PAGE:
If the journal is owned by a society or nonprofit, this should increase the likelihood that your editorial board and the publisher are able to reach a shared understanding as to why open access benefits your community. However, if such accord cannot be reached, you might need to seek a new publishing venue, just as if a commercial publisher owned the journal.
Before proceeding, your editorial board should review any agreement you may have entered with the society to determine whether you are contractually constrained from starting or participating in a competing journal. If your editorial contract has such a clause, you should seek qualified legal advice before proceeding further.
If qualified legal advice indicates that your editor’s agreement with the publisher prevents you from starting or participating in a new journal, then the editorial group’s options might be limited to:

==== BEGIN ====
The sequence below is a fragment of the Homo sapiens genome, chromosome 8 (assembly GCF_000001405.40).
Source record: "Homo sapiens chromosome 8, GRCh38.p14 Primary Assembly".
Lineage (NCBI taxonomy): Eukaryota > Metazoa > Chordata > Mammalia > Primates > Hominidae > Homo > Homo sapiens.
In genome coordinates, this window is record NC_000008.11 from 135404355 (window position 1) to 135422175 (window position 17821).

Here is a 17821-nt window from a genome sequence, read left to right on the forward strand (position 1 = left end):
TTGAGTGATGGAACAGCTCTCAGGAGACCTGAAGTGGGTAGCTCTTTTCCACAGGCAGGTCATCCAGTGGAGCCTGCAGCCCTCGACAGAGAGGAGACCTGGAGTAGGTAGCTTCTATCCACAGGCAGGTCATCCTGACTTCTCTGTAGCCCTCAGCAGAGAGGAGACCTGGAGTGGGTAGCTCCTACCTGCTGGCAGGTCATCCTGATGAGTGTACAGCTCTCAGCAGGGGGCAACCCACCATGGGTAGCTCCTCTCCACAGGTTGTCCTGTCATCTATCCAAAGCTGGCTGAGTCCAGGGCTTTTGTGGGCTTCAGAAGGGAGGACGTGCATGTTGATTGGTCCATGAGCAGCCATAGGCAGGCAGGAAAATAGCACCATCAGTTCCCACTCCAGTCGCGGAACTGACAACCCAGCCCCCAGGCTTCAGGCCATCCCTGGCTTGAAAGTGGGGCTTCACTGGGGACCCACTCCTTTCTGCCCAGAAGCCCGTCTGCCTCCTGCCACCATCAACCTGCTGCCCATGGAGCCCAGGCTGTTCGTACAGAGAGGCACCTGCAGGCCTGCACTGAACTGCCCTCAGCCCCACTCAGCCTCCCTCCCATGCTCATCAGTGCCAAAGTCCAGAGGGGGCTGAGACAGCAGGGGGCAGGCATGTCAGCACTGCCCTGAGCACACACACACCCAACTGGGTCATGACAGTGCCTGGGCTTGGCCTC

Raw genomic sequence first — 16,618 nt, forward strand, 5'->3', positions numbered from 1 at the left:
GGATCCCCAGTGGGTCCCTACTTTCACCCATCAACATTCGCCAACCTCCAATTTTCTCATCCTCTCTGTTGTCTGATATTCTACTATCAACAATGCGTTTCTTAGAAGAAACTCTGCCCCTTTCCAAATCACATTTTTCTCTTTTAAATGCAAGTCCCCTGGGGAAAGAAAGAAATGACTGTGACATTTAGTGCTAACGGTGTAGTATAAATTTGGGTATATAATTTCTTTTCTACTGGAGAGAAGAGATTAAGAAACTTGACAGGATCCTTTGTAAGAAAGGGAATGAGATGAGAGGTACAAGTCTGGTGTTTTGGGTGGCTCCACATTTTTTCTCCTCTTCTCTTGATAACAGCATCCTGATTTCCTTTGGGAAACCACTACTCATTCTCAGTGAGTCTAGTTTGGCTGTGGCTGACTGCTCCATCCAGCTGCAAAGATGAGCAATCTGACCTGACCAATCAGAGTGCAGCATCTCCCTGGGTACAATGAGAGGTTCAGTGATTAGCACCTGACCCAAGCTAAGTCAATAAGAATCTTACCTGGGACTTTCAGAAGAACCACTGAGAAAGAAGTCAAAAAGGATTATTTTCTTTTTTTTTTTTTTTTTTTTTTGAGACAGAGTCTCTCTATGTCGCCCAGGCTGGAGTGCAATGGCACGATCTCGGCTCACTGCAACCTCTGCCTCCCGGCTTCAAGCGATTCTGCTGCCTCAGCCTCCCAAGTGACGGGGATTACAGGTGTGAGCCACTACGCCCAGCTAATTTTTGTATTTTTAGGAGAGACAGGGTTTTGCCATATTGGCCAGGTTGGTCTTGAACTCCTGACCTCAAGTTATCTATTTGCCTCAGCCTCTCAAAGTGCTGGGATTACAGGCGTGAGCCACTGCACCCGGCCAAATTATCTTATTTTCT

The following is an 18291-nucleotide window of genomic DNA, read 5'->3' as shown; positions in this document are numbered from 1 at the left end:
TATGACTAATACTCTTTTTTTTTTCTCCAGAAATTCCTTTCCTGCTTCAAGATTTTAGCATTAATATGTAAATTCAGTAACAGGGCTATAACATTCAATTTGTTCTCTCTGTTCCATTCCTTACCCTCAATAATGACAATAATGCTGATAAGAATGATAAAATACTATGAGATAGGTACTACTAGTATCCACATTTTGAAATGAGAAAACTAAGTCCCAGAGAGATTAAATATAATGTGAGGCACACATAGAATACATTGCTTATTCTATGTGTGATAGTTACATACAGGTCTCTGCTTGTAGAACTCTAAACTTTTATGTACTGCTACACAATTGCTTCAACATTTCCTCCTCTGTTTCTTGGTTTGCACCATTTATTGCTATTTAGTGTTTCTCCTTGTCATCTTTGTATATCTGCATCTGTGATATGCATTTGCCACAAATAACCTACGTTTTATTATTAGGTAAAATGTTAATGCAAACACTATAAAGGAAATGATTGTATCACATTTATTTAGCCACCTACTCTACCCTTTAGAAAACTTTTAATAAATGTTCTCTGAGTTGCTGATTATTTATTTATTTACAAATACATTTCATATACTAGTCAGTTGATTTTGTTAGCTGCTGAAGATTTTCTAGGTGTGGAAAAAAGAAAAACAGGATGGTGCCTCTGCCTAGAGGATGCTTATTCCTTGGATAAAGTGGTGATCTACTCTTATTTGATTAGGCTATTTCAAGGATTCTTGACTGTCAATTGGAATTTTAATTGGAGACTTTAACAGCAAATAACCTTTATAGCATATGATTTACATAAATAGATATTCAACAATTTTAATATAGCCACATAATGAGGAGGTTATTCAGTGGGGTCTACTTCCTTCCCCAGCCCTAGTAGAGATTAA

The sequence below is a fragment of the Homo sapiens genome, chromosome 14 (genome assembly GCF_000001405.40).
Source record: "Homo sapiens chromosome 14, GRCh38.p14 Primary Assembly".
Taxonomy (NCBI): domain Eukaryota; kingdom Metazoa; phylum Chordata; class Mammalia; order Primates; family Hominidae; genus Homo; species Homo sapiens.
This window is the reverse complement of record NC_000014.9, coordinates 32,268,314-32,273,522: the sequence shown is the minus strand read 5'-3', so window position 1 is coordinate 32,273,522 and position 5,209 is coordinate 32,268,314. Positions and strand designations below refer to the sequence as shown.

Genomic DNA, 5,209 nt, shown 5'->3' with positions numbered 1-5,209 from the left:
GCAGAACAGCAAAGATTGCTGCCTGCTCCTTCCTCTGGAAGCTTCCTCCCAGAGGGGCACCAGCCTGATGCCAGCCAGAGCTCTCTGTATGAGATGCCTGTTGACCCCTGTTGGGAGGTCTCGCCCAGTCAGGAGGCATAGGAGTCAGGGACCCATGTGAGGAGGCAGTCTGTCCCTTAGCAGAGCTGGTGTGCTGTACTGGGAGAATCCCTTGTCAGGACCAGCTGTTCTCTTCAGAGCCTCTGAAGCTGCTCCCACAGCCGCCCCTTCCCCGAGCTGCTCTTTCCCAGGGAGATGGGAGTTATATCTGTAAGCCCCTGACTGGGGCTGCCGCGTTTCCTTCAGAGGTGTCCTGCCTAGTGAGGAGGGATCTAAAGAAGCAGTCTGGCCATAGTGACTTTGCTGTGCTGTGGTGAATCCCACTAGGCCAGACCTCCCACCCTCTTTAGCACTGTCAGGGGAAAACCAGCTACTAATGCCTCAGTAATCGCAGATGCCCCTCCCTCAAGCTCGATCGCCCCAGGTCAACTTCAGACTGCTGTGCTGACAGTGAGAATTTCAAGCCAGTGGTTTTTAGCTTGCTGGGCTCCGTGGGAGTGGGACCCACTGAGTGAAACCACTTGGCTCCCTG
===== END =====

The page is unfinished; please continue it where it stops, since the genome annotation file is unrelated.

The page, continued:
- Renewing negotiations with the publisher in an attempt to gain partial concessions that would increase the openness of the journal short of comprehensive open access. Such concessions might include broader author rights, such as more progressive self-archiving policies.
- Resigning from the journal’s editorial board and withholding any future support for the journal (e.g., as authors, peer reviewers, etc.). Again, your behavior will need to conform with any qualified legal advice.
If the editorial agreement(s) do not attempt to prevent editors from starting or participating in a new journal, then an editorial board might seek to launch an alternative journal.
If these options are either unappealing, or not possible, there are still many other ways to take action for open access.